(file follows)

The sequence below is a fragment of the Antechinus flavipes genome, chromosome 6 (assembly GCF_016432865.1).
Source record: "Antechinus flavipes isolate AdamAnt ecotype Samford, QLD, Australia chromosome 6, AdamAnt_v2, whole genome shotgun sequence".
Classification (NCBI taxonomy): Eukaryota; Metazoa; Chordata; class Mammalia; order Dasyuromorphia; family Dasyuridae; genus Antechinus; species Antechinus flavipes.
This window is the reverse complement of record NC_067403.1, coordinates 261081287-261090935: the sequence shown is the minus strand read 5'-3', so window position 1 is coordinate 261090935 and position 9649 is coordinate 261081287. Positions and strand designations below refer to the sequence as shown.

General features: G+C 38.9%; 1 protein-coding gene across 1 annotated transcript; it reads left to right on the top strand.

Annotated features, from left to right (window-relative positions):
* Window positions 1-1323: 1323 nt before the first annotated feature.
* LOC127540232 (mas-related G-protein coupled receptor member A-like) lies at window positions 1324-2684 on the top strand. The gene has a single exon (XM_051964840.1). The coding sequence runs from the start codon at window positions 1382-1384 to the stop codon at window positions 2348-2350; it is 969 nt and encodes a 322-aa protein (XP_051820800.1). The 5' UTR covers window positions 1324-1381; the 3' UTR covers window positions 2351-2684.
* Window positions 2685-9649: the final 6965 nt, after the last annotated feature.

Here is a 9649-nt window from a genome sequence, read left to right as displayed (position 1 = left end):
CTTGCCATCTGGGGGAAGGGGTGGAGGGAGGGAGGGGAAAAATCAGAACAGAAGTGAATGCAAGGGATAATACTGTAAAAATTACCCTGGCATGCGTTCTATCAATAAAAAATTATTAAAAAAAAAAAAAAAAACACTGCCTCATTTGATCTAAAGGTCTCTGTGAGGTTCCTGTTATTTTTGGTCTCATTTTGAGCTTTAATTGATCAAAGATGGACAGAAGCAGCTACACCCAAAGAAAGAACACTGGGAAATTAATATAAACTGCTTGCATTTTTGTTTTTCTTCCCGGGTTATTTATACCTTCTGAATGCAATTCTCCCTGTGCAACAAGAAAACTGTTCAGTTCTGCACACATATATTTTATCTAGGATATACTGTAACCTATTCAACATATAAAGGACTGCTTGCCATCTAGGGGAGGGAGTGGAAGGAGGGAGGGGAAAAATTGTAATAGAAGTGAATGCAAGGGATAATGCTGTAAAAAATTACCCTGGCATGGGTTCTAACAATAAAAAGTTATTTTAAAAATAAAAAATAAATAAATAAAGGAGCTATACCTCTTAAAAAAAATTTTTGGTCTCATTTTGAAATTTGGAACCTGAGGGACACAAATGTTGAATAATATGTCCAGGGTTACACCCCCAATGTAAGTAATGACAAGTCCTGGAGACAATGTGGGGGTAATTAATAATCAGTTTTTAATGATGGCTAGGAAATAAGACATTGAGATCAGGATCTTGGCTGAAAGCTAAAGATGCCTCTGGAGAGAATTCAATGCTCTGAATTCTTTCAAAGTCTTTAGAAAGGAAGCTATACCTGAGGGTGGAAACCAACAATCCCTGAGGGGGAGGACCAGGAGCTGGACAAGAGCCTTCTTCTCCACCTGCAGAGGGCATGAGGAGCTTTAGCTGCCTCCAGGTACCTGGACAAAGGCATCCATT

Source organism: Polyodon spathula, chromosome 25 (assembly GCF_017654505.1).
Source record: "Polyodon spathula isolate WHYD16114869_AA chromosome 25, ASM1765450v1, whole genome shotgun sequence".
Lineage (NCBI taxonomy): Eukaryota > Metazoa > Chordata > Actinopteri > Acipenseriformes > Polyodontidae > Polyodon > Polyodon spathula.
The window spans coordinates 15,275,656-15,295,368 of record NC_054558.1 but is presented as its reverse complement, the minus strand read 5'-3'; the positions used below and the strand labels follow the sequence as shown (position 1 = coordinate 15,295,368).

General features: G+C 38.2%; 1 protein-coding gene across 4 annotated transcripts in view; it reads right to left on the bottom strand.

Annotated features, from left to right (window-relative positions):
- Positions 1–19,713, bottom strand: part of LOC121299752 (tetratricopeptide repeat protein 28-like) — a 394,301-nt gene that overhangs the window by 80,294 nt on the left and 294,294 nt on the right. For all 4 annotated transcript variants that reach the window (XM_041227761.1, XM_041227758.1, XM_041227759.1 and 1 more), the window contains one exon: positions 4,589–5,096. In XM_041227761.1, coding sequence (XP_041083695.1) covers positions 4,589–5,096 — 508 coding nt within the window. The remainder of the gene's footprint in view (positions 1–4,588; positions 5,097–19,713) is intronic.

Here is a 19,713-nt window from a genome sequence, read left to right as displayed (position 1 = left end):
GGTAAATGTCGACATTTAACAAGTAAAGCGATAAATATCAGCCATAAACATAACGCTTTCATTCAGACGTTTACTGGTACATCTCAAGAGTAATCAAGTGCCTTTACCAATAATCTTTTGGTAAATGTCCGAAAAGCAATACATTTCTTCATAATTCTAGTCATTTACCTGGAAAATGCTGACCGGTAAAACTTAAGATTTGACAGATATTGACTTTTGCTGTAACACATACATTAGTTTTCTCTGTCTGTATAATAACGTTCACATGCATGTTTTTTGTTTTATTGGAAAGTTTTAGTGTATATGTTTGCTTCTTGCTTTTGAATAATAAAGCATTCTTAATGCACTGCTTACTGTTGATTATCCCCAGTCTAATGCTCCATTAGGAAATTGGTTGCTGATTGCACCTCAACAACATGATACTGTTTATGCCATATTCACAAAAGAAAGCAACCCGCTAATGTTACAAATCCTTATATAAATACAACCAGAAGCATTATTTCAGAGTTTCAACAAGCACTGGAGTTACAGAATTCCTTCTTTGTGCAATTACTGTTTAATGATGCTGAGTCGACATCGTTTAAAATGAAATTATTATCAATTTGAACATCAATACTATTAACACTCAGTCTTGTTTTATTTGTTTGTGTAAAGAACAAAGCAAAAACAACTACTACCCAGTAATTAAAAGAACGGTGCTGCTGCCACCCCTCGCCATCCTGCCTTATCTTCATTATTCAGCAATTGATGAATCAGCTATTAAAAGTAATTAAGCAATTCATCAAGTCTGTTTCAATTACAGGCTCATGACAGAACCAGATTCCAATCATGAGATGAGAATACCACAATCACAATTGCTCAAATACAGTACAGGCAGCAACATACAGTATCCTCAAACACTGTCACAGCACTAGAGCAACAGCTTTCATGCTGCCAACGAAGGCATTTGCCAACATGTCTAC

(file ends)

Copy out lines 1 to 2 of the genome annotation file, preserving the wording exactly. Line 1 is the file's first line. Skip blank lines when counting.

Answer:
The sequence below is a fragment of the Antechinus flavipes genome, chromosome 6 (assembly GCF_016432865.1).
Source record: "Antechinus flavipes isolate AdamAnt ecotype Samford, QLD, Australia chromosome 6, AdamAnt_v2, whole genome shotgun sequence".